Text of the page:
LOS ANGELES – Nipsey Hussle was a beloved rapper, generous philanthropist, reliable friend, self-taught computer builder and charismatic hustler.
That's according to the many eulogies delivered Thursday at a memorial attended by thousands in downtown Los Angeles for the slain Grammy winner.
Called “Nipsey Hussle: A Celebration of Life,” the three-hour event included stories from family members, a letter from President Obama, a performance from Stevie Wonder and a dance party to Hussle's music. There were representations of Christianity and Islam, as well as nods to Eritrea, where the rapper's ancestors came from.
Beyonce and Jay Z were among the celebrities in attendance at Staples Center event, where the last celebrity funeral held at the concert arena was Michael Jackson’s in 2009.
Inside the memorial
Though "A Celebration of Life" was scheduled to begin at 10 a.m. PDT/1 p.m. EDT, it did not get underway until nearly an hour later because of a security delay that left thousands of fans waiting to be let inside.
Hussle’s casket appeared onstage in front of a wall of flowers and greenery throughout the service. Hussle, whose real name was Ermias Asghedom, was fatally shot on March 31.
His mother, Angelique Smith, shared an anecdote about how, as a single mom, she learned how to change her own oil. But she forgot to replace the cap and as a result, her engine caught fire.
Ermias, she recalled, "did not hesitate." He immediately commandeered a nearby fire truck, and had it extinguish their fire.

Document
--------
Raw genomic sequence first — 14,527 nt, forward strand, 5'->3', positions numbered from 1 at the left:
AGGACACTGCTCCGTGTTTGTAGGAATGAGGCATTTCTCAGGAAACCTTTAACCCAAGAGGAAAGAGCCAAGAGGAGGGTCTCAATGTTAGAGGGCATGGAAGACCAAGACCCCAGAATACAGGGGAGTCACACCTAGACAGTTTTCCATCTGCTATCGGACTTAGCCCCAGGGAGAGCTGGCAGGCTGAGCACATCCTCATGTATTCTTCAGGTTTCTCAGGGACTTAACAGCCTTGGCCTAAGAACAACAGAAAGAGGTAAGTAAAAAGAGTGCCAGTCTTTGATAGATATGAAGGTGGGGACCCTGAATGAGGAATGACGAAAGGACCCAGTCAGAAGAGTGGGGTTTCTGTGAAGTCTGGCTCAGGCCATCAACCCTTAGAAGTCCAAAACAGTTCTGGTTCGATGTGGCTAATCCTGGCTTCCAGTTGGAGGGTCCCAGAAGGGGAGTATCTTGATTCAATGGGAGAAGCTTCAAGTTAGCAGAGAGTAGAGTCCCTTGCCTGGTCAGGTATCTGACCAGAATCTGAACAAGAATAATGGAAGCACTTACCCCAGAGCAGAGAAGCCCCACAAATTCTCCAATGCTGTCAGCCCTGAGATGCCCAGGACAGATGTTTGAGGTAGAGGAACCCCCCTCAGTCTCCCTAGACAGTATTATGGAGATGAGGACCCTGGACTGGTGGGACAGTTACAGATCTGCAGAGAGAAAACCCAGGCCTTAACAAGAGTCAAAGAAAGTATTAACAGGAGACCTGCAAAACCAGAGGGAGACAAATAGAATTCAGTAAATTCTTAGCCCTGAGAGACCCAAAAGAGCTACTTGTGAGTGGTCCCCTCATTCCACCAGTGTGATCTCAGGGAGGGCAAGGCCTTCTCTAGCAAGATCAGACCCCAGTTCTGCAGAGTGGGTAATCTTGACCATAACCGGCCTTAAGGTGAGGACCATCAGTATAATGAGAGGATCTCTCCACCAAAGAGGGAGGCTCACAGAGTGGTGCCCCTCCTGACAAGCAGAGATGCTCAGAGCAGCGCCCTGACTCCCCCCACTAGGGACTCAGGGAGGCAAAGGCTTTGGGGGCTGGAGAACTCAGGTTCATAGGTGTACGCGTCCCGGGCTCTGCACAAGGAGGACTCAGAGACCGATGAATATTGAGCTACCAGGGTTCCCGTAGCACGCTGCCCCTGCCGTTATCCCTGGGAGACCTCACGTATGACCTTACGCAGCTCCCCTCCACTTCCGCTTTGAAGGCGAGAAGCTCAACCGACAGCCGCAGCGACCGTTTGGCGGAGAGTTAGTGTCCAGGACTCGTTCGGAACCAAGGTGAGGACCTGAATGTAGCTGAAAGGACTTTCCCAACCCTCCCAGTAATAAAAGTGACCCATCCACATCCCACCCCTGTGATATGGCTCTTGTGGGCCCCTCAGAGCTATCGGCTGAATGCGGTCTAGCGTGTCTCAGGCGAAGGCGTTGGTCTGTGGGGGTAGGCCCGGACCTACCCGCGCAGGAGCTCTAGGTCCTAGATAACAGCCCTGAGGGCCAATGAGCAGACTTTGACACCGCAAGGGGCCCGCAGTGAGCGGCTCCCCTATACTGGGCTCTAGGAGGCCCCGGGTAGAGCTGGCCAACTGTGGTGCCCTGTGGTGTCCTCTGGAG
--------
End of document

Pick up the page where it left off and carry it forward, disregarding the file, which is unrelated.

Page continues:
Connecting the seemingly random story to the service, Smith explained, "Our engine is on fire now. We're burning but we're not destroyed."
Snoop Dogg honored Hussle
Snoop Dogg praised the way Smith handled her son's death, noting, "If it so happens to be that your kids die before you, Nipsey's mother prepared us for this day in the future."
The West Coast rap veteran also recalled how Hussle was often compared to him.
"When he first started, people thought he looked like me," Snoop said. "I think it was because he was tall, lanky and had braids. One thing both me and Nip had was a kind spirit. When we met, it was like magnets coming together. … Real recognizes real."
“One thing me and Nip had [in common] was a kind spirit. A spirit of love. When we met each other it was like a magnet coming together.” – Snoop Dogg at the #CelebrationOfNipseyHussle pic.twitter.com/mghVhEQrgY— Entertainment Tonight (@etnow) April 11, 2019
Both of them enjoyed popularity across gang lines, and the "Gin and Juice" rapper noted that Hussle "had nothing but love for every gang member in South Central." He paraphrased scripture, saying, "For God so loved the world that he gave us a good Crip, the late, great neighborhood Nip."
Before ceding the microphone, Snoop saluted his friend's casket and said, "I'm gonna end it like this: This man got a letter from Barack Obama, man."
His brother gave an emotional speech
Samiel Asghedom choked up as he expressed what the outpouring of public support had meant to his younger brother while he was alive, and to the family after his death.